To learn more about contact tracing, check out my post: Everything You Need to Know About Contact Tracing

How to Be Prepared During this Time

One of the reasons we as preppers prepare for any emergency is so when a pandemic comes about we have things in place to help weather the storm, so to speak. When pandemics like COVID-19 strike, things vanish from the stores, we can be quarantined in our homes for a long period of time, and basically, SHTF. So, what can you do right now? 

Keep Stocking Up On Essentials

You could be quarantined for a few weeks, especially if we have a second wave of COVID-19 as predicted. Be sure that you have enough food and water to last you for 2 to 3 weeks, or even longer if possible.

However, due to things vanishing from the shelves, I would suggest stocking for much longer than this. At least 3-months. 

Stock Up On Medical Supplies

Not only do you need food and water, but you need to have medical supplies in case you do get sick or have to quarantine. Stock up on things like Tylenol, ibuprofen, cough medicine, cough drops, Vicks, or anything you take as a prescription or when you feel ill. 

Make Sure You Have Toilet Paper

For several months you couldn’t find toilet paper anywhere. I’m now able to find it in stores and it looks to be in stock on Amazon as well. Now would be the time to start stocking a backup supply of toilet paper.

I don’t know about you, but my stocks definitely saved me during the first wave of this pandemic. Keep in mind that some stores still have limits on how much you can buy, so you may have to go to a couple of different stores. 

Read My Pandemic Posts

I have several pandemic posts that can get you going in the right direction if you are just starting out with prepping. They also help you to think about things you may not have considered. Here are some posts you need to check out:

Keep Your Body Healthy

Besides stocking up on all the essentials, you should strive to keep yourself healthy. Eating the right foods, getting sufficient sleep, and taking vitamins is an excellent way to help keep yourself healthy enough to fight a virus should you get it. Since most gyms are still closed, you’ll need to figure out how to get enough exercise at home, or away from congested areas.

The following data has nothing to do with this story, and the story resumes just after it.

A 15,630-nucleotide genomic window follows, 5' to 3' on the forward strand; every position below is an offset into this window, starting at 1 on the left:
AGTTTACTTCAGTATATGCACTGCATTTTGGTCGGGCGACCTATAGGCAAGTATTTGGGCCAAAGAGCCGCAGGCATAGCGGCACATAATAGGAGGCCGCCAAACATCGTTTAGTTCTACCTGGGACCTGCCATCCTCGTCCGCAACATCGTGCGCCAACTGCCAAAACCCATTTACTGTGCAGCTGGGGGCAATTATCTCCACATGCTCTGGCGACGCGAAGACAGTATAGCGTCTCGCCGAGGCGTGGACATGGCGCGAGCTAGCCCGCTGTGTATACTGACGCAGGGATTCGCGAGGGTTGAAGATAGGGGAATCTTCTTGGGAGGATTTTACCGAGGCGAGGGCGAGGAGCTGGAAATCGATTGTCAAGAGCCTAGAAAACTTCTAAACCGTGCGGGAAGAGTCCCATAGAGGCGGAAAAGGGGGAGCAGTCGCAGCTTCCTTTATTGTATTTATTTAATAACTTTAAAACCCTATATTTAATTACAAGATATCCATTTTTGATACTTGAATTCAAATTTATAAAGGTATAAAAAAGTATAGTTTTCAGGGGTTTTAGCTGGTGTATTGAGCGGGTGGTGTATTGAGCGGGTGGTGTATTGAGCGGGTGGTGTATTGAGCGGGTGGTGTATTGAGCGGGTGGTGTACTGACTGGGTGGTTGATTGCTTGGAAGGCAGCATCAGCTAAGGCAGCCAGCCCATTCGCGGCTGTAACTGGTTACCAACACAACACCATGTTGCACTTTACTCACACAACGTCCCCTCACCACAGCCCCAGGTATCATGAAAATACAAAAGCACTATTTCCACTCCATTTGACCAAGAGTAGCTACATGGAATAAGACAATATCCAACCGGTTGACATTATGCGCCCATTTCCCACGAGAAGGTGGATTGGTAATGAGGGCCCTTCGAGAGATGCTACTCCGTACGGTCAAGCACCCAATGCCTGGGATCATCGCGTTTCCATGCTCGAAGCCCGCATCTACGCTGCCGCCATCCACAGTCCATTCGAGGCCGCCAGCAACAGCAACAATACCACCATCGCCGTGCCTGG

Check out my post: How to Prepare for the Second Wave of COVID-19 to find ways to keep yourself healthy. 

Final Word

Knowledge is power concerning Asymptomatic VS Presymptomatic situations for you and your family! The more you know and the more you continue to stay informed, the better you can prepare for what’s going on around you.

Knowing the difference between Asymptomatic VS Presymptomatic is not to spread fear about COVID-19, but to help you understand the things we are learning so that you can better prepare yourself.

Stay safe and stay well. May God bless this world, Linda

Copyright Images: Covid AdobeStock_331819842 By Ruslan Shevchenko

6 thoughts on “Asymptomatic VS Presymptomatic Spread of COVID-19

  • August 9, 2020 at 12:41 pm
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    Good post, Linda. Thank you for the information.

    Reply
    • August 9, 2020 at 2:35 pm
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      Hi Janet, thank you for your kind words, that means a lot to me! Linda

      Reply
  • August 9, 2020 at 7:26 pm
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    Thank you, Linda! What a lot of research…but schooling remotely makes much more sense with this information, as difficult as it will continue to be.
    Staying safe in S. Oregon,
    Shirley

    Reply
    • August 9, 2020 at 8:22 pm
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      Hi Shirley, I have a post going live tomorrow morning on “Is Homeschooling Right For Your Family”. This year has been crazy and hard for so many families. We will survive but with consequences, I pray every day that the suicide rate does not surpass the COVID-19. God bless you and your family. Stay safe and stay well, Linda

      Reply
  • August 11, 2020 at 10:04 am
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    Linda, I rarely disagree with you but one statement ” those with symptoms can spread it no more than 8 days after the onset of symptoms’ , I wonder about? If this were true, why do those hospitalized for weeks/months have to be quarantined until they show repeated Negative tests for the active virus? Your article was timely as my BIL had a co-worker who was exposed, did stay home a day and reported this, then tested positive, with only a slight fever. The co did do sanitizing, while having other employees work from home for a week. But, as the positive employee no longer had a temp, she could come back too. My sis is a bit worried. She works in healthcare, has a master’s degree, but also used to manage 5 labs so you know she understands about transmission. She happens to live in a state that dismisses this virus.

    Reply
    • August 11, 2020 at 7:09 pm
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      Hi Wendy, thank you for catching that. I was looking at all the CDC stats. Plus other sites, and it seems it changes every day. I just looked and the UCDavis California Health is stating 20 days since the FIRST symptoms appeared. Some say 14 or 15 days. I will change it to worst-case as of today-20 days. Man, my daughter was tested twice and she was told 14 days. Who is right, I will put 20 days. What’s hard is who knows when “the symptoms” really started. Thanks again, Linda

      Reply